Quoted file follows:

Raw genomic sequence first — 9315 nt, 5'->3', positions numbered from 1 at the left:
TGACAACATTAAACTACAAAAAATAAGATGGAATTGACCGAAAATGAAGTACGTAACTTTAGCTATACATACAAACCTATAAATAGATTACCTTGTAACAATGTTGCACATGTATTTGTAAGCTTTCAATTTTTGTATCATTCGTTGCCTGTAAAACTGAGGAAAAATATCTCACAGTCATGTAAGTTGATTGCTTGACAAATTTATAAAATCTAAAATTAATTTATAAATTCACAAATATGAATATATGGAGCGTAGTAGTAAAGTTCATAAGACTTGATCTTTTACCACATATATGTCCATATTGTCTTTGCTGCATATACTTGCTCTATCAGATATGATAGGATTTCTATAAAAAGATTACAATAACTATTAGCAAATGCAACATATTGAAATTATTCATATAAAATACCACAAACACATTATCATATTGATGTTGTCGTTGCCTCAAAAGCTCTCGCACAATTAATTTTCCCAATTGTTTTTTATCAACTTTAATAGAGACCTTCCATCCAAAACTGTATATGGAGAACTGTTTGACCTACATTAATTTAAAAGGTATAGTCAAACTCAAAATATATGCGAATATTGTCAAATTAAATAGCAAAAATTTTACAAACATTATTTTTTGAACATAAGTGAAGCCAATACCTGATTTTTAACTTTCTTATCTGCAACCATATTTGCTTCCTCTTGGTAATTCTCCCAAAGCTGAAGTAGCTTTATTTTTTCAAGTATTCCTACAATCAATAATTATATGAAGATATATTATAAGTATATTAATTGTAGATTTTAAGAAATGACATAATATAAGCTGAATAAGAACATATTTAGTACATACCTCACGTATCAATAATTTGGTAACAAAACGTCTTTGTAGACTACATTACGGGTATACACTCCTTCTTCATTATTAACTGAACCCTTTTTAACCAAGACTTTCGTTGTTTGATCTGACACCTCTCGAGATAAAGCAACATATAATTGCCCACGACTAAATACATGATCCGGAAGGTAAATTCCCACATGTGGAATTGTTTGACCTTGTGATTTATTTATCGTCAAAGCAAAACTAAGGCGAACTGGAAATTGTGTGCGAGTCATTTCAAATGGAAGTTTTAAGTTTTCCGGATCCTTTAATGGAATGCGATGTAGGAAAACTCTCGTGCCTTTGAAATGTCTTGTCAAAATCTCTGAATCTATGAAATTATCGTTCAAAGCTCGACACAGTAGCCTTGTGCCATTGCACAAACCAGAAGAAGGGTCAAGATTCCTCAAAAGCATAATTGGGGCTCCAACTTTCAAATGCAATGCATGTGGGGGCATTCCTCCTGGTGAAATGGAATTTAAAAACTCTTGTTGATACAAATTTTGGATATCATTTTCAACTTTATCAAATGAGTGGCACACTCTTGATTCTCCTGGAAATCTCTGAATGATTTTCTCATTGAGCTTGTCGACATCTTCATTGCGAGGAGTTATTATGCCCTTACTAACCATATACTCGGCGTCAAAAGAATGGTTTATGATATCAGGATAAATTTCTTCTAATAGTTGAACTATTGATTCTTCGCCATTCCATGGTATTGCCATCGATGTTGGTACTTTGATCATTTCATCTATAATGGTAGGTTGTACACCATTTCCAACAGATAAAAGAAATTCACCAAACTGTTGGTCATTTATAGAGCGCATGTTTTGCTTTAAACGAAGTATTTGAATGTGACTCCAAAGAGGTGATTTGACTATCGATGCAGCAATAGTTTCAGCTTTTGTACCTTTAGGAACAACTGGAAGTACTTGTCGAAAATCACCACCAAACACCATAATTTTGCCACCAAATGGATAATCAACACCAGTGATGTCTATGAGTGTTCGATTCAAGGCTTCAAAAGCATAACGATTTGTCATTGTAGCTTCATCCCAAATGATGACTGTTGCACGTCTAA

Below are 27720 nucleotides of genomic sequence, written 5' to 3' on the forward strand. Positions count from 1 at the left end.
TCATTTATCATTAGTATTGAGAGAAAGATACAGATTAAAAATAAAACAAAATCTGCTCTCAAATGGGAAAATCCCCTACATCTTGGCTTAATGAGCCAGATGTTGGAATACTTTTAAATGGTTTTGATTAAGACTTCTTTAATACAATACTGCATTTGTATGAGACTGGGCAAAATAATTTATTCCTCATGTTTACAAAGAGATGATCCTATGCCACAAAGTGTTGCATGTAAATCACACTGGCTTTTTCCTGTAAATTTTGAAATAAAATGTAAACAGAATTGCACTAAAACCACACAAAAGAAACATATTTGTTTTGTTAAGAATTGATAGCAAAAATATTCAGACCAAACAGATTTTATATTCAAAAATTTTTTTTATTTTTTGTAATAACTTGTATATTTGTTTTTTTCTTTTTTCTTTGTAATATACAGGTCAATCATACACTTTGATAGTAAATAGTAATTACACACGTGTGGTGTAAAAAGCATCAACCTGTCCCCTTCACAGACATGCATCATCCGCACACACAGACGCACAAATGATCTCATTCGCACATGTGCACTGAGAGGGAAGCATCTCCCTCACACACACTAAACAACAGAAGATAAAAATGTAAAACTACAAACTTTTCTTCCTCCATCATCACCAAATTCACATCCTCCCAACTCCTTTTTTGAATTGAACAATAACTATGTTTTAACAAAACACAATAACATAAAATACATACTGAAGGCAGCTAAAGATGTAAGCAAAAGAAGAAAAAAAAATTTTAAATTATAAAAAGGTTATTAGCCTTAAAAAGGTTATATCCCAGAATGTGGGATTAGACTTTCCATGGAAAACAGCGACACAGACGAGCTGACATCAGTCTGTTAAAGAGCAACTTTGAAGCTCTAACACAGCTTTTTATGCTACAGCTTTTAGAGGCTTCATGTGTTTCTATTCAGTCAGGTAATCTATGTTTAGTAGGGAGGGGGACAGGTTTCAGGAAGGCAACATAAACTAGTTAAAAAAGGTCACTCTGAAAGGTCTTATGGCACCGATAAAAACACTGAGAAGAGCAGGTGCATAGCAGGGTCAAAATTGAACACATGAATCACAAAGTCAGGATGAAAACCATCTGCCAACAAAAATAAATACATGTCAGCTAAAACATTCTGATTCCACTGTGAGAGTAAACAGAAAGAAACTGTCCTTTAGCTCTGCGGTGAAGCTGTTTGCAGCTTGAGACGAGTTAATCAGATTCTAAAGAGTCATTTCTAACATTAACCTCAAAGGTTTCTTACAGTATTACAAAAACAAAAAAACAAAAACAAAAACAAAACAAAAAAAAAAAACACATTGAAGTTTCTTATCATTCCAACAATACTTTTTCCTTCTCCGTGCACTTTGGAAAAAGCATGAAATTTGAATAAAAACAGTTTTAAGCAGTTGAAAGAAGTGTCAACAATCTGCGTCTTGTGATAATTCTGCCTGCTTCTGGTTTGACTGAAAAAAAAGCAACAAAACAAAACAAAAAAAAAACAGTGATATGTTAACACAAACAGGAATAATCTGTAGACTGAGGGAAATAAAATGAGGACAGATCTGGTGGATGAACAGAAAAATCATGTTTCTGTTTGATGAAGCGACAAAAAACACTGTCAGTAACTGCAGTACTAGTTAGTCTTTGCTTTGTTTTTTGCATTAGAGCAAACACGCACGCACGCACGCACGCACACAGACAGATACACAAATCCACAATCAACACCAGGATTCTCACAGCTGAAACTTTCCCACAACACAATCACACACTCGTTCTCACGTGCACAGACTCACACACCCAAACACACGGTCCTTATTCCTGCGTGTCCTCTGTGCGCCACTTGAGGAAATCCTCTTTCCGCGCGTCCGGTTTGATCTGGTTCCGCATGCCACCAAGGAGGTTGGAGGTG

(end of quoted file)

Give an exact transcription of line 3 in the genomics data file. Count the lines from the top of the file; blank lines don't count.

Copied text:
Below are 27720 nucleotides of genomic sequence, written 5' to 3' on the forward strand. Positions count from 1 at the left end.